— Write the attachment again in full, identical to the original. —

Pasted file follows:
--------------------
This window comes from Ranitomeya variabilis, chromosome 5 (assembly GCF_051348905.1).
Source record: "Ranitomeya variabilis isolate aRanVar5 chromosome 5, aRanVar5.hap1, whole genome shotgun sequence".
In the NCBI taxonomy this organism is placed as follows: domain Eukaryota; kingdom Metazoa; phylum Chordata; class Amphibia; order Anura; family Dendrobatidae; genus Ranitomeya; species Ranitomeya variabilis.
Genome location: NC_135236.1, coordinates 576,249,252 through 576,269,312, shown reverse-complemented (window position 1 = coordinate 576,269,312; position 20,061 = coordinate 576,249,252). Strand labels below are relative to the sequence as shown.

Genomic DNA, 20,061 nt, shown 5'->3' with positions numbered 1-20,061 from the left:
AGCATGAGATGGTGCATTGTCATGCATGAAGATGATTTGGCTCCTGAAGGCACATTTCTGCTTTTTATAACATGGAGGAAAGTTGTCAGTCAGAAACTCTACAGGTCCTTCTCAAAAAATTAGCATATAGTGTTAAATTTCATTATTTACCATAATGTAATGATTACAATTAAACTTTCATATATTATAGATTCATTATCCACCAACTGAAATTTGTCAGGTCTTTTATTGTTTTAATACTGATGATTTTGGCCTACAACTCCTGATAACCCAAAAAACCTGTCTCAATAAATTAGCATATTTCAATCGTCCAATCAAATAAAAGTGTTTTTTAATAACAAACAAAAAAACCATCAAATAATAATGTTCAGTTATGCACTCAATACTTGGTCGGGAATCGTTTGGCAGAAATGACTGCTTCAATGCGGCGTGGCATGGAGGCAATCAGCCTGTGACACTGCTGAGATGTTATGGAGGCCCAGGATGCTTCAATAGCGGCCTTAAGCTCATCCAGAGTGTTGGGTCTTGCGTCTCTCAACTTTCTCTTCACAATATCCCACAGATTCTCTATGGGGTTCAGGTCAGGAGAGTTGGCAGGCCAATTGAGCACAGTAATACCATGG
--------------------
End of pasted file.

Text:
This window comes from Ranitomeya variabilis, chromosome 5 (assembly GCF_051348905.1).
Source record: "Ranitomeya variabilis isolate aRanVar5 chromosome 5, aRanVar5.hap1, whole genome shotgun sequence".
In the NCBI taxonomy this organism is placed as follows: domain Eukaryota; kingdom Metazoa; phylum Chordata; class Amphibia; order Anura; family Dendrobatidae; genus Ranitomeya; species Ranitomeya variabilis.
Genome location: NC_135236.1, coordinates 576,249,252 through 576,269,312, shown reverse-complemented (window position 1 = coordinate 576,269,312; position 20,061 = coordinate 576,249,252). Strand labels below are relative to the sequence as shown.

Genomic DNA, 20,061 nt, shown 5'->3' with positions numbered 1-20,061 from the left:
AGCATGAGATGGTGCATTGTCATGCATGAAGATGATTTGGCTCCTGAAGGCACATTTCTGCTTTTTATAACATGGAGGAAAGTTGTCAGTCAGAAACTCTACAGGTCCTTCTCAAAAAATTAGCATATAGTGTTAAATTTCATTATTTACCATAATGTAATGATTACAATTAAACTTTCATATATTATAGATTCATTATCCACCAACTGAAATTTGTCAGGTCTTTTATTGTTTTAATACTGATGATTTTGGCCTACAACTCCTGATAACCCAAAAAACCTGTCTCAATAAATTAGCATATTTCAATCGTCCAATCAAATAAAAGTGTTTTTTAATAACAAACAAAAAAACCATCAAATAATAATGTTCAGTTATGCACTCAATACTTGGTCGGGAATCGTTTGGCAGAAATGACTGCTTCAATGCGGCGTGGCATGGAGGCAATCAGCCTGTGACACTGCTGAGATGTTATGGAGGCCCAGGATGCTTCAATAGCGGCCTTAAGCTCATCCAGAGTGTTGGGTCTTGCGTCTCTCAACTTTCTCTTCACAATATCCCACAGATTCTCTATGGGGTTCAGGTCAGGAGAGTTGGCAGGCCAATTGAGCACAGTAATACCATGG